Chef Kostandin Ceko and his cousin Alban Ziu opened Trattoria Toscana last June, but the place looks and feels as if it has been serving food since the first St. Louisan ordered toasted ravioli. (In fact, before it was Trattoria Toscana, it was another Italian restaurant, Roberto's Trattoria, which reopened in a strip mall in Concord.) There is a small dining room with a bar as well as a second, smaller dining room; the lighting is on the dim side; the décor includes framed pictures of Italy and a map of Tuscany and ads for Italian pastas.
Ceko Chef Tika, as he's called on the sign outside the entrance and by his staff is originally from Albania. He told me Albanian and Italian cuisine are quite similar (the two countries are separated by the Adriatic Sea), and for six years he was head chef at Dominic's on the Hill. In spite of its name, Trattoria Toscana features a wide range of popular Italian, Italian-American and St. Louis Italian dishes: chicken alla Parmigiano and pasta in a Bolognese sauce, veal saltimbocca and veal Milanese, fried calamari and, naturally, toasted ravioli. The most Tuscan aspect of the menu might be the brief, affordable wine list, which features three different Chiantis.
On our first visit, my fiancée and I started with the fried calamari, which were somewhat tough and served with a marinara sauce that could have used a dash of red pepper flakes, and melezane imbottite, thin slices of eggplant wrapped around a scoop of ricotta. This was a very good appetizer, mildly sweet and with a rumor of eggplant's acidity just enough to whet the appetite. It came surrounded by red sauce, which I found unnecessary.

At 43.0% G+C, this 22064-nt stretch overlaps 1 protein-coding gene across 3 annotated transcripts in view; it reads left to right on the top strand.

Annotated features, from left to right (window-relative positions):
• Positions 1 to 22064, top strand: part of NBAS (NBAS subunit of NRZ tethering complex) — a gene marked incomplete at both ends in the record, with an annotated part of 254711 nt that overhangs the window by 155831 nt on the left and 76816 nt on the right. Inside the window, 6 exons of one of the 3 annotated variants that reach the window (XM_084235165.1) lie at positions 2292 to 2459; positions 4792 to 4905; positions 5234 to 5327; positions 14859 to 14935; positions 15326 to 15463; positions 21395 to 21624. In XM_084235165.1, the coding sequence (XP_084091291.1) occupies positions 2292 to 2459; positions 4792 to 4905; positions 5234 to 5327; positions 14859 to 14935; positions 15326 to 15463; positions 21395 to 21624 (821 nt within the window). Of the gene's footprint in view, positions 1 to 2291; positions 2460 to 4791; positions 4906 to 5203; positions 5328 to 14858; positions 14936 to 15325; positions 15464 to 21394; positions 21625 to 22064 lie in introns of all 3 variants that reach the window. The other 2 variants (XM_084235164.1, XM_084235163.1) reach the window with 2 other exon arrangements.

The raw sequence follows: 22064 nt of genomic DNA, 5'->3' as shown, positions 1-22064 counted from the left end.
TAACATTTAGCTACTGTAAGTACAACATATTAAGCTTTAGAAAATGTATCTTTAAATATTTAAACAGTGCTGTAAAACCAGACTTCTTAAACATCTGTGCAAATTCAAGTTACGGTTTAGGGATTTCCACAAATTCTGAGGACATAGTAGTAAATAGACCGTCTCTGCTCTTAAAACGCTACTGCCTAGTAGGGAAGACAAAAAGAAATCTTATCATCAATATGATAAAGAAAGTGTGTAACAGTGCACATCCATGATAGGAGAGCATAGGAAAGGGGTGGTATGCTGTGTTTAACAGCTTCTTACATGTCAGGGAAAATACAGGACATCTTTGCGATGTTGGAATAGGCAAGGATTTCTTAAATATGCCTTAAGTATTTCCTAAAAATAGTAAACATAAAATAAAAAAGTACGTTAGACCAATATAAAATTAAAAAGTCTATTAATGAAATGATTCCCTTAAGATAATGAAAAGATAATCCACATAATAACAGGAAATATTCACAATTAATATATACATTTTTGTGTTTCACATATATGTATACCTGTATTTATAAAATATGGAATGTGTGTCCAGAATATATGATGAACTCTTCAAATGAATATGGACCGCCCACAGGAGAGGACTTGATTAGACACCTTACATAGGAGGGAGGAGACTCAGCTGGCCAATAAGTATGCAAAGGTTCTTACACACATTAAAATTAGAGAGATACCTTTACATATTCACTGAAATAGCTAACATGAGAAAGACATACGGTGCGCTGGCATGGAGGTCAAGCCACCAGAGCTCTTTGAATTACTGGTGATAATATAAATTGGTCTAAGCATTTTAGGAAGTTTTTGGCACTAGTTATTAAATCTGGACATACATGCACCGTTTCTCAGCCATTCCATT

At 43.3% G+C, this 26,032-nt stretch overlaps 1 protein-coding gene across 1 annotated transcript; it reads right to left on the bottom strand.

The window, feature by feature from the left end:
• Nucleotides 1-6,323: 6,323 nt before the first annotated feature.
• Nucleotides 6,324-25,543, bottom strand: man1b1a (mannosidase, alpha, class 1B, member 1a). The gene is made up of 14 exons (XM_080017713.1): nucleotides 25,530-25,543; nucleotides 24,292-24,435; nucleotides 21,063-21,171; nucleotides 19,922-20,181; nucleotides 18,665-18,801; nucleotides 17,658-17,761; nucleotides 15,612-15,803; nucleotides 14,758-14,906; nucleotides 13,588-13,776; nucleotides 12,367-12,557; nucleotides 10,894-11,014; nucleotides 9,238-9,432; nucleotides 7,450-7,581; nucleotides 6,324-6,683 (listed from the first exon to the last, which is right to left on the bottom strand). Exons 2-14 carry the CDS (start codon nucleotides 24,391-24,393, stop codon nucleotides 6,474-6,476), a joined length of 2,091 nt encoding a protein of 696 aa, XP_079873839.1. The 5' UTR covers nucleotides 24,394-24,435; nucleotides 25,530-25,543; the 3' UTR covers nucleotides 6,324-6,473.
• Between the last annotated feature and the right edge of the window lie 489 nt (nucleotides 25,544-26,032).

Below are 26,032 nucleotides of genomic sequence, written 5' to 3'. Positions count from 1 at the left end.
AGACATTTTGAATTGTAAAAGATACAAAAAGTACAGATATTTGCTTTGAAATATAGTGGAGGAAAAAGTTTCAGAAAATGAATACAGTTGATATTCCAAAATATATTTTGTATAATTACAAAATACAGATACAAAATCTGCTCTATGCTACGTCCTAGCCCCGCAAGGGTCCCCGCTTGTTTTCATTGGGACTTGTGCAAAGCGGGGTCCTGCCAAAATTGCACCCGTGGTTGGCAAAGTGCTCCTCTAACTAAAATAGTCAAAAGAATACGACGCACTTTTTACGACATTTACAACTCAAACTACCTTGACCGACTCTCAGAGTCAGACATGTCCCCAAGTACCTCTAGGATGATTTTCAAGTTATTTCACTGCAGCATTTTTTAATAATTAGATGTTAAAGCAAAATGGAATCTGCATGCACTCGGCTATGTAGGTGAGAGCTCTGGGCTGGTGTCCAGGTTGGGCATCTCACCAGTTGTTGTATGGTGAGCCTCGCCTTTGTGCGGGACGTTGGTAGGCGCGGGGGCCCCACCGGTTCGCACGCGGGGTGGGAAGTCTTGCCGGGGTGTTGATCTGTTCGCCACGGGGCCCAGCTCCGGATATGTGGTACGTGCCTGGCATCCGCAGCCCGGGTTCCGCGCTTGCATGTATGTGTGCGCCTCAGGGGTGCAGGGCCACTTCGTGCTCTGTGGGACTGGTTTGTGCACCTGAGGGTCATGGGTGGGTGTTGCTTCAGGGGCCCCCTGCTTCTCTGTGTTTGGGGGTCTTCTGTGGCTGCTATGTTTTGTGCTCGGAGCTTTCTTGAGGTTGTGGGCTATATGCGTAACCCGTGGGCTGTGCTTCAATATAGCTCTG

Lobster ravioli were plump and, like the tortelloni alla boscaiola, struck a nice balance between soft filling and al dente pasta. Also like the tortelloni, the ravioli were served in a straightforward cream sauce, here flavored with brandy. This didn't provide much contrast to the strongly flavored ravioli, and the dish as a whole lacked the grace note or twist that would have made it memorable, rather than merely good.
Veal saltimbocca brought three tender filets pounded very thin, sauced with white wine and sage and (insert wince) blanketed with mozzarella. But between the veal and the cheese was a thin slice of prosciutto, and to my surprise its musky sweet flavor overcame the smothering cheese. Although the veal chop is what I liked best at Trattoria Toscana, the saltimbocca struck me as the more representative dish: a conventional approach to Italian food elevated by skill and care.
That care is palpable throughout the restaurant. Our waitress on this first visit, like our waiter on the second, was solicitous without hovering, efficient without rushing. Several times as she put a plate on our table, she said, almost as a whisper, "Made from scratch."
Near the end of our meal, she brought us two glasses of wine we hadn't ordered. A gift from the older gentleman at the next table, she said. We were delighted and confused.
"Why?" I asked.
A regular, she told us. "He's a very nice man."
And really, at a place like Trattoria Toscana, that's all the explanation you need.